By Steve Wightman
Florida is among the riskiest places on the planet to insure property. Besides its natural pull to perils, it has become the center of the universe for innovating ways to drain insurers’ pockets. Innovative Claim Makers’ (third parties filing claims on behalf of policyholders) astonishing proficiency at deep-pocket-picking is not the real problem.
The real problem is the accelerating rate which Claim Makers are converting insurance consumers into being their customer. Clearly an insurance company’s formula to offer friendly service with an expeditious settlement check – and sincere best wishes with rebuilding – is not as attractive as what your adversaries are offering. So how exactly does a Claim Maker operate and how does it hurt the insurance consumer they advertise as helping?
Because of Hurricane Ida’s widespread destruction in Louisiana, there are millions of overwhelmed residents out of their homes, jobs, and businesses. Most of these people know virtually nothing about executing construction; especially unplanned construction in an apocalyptic environment.
Then, the knock on the door from a nice person that shares a rebuild-vision, recommends the homeowner seize a slot in the Claim Maker’s que, throws in some perks, and tells them the check the insurance company offered is not enough; but that can fixed! Sold.
It should not be such a surprise that Louisiana Assignment of Benefits (AOB) contractors (Florida still has contractors who continue to use AOB- type contracts with the same intent of assuming the consumer’s policy rights) have changed the landscape so rapidly. AOB contractors offer customers a turnkey answer to their problem of rebuilding that sounds better than “good luck.” It’s a huge emotional relief. Sirens to warn them about potential downsides of these relationships continue to sound, but not loud enough as a solution for the customer’s survival of the transaction.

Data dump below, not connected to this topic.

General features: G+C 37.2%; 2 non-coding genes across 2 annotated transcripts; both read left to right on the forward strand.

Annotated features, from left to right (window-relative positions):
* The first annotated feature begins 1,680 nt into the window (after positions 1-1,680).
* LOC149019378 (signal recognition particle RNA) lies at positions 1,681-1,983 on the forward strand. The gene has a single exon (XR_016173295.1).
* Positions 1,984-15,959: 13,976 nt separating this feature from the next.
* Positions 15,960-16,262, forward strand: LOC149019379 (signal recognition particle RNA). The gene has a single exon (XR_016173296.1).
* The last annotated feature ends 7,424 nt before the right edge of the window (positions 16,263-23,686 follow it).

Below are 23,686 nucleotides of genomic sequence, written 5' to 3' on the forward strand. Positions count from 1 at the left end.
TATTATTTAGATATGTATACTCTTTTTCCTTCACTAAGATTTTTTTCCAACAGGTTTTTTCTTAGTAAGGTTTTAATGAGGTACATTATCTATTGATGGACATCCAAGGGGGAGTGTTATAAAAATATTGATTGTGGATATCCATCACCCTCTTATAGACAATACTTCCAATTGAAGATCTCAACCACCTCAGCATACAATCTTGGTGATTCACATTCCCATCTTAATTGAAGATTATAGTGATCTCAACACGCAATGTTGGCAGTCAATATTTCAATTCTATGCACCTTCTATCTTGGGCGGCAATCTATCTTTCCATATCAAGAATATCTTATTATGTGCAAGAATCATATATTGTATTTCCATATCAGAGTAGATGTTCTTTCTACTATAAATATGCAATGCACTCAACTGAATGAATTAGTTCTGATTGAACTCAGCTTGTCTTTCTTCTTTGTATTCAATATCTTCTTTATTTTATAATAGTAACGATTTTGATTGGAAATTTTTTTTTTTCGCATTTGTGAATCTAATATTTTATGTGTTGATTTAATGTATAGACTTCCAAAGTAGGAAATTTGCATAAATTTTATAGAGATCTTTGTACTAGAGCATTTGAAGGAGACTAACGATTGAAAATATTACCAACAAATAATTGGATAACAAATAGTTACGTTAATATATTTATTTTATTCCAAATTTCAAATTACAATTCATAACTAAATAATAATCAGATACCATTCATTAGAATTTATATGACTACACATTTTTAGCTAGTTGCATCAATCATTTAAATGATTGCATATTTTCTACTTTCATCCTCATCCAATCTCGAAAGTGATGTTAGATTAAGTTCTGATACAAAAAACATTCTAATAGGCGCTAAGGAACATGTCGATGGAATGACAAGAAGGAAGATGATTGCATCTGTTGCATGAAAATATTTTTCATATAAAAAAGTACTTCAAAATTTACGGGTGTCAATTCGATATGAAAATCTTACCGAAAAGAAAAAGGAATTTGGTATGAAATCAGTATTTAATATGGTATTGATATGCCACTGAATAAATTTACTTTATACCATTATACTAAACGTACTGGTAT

Ironically, insurers start with all the advantages. They understand unplanned construction – it has been their obligation to understand future reconstruction events for centuries. Adjuster estimates include every excruciating detail down to the nail. Insurers are usually first to get the call from the customer. Drone imagery is available within hours to assess damage. The AOB contractor has some pretty significant disadvantages to convert insurers’ customers over to them, yet their success rate is accelerating.
Claim Makers saw an opportunity to develop innovative ways to turn a policyholder against their insurance company, take control and then hyper-amplify claims costs. Each year this segment becomes more legitimate to the supply chain. They will not stop innovating ways to steal customers and drive insurance premiums because most specialize in inflating claim costs.
I hope this article reminds insurance companies that they started and can maintain the customer relationship! Don’t let the forefathers’ definition of “demand surge” continue to drive unquestioned payout-panic. Insurance companies could rethink widespread losses as a single loss with many locations. Take inventory of the material and labor resources needed. Consider just how important modern technology is in the rebuild-world. Share the important demand-surge-defying assets to “take care of it” for insured customers showing them that their insurance company is loyal and will rebuild efficiently, much more efficiently than AOB contractors ever can.
Steve Wightman is CEO at Polished Rock. Steve has 30 years of experience studying the friction that each stakeholder involved with property losses experiences. The company consults to insurers and reinsurers to address reconstruction and supply chain friction following catastrophe. Wightman can be reached at [email protected]
LMA Newsletter of 10-4-21